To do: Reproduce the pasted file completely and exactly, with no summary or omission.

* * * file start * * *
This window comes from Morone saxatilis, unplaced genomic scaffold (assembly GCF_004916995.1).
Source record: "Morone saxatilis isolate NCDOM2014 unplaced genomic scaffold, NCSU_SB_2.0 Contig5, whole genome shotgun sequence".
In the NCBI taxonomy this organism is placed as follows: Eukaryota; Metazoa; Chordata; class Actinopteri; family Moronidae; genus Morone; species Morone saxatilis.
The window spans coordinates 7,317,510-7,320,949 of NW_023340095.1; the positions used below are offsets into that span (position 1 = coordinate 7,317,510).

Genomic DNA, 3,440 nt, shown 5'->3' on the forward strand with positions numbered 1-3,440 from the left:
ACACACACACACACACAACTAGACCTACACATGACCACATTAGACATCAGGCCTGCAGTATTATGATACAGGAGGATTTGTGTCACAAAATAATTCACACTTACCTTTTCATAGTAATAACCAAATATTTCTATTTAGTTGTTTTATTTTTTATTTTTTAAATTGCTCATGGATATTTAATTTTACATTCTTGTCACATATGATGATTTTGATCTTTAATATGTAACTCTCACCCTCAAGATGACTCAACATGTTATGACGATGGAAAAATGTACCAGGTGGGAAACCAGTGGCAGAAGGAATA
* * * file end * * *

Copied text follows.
This window comes from Morone saxatilis, unplaced genomic scaffold (assembly GCF_004916995.1).
Source record: "Morone saxatilis isolate NCDOM2014 unplaced genomic scaffold, NCSU_SB_2.0 Contig5, whole genome shotgun sequence".
In the NCBI taxonomy this organism is placed as follows: Eukaryota; Metazoa; Chordata; class Actinopteri; family Moronidae; genus Morone; species Morone saxatilis.
The window spans coordinates 7,317,510-7,320,949 of NW_023340095.1; the positions used below are offsets into that span (position 1 = coordinate 7,317,510).

Genomic DNA, 3,440 nt, shown 5'->3' on the forward strand with positions numbered 1-3,440 from the left:
ACACACACACACACACAACTAGACCTACACATGACCACATTAGACATCAGGCCTGCAGTATTATGATACAGGAGGATTTGTGTCACAAAATAATTCACACTTACCTTTTCATAGTAATAACCAAATATTTCTATTTAGTTGTTTTATTTTTTATTTTTTAAATTGCTCATGGATATTTAATTTTACATTCTTGTCACATATGATGATTTTGATCTTTAATATGTAACTCTCACCCTCAAGATGACTCAACATGTTATGACGATGGAAAAATGTACCAGGTGGGAAACCAGTGGCAGAAGGAATA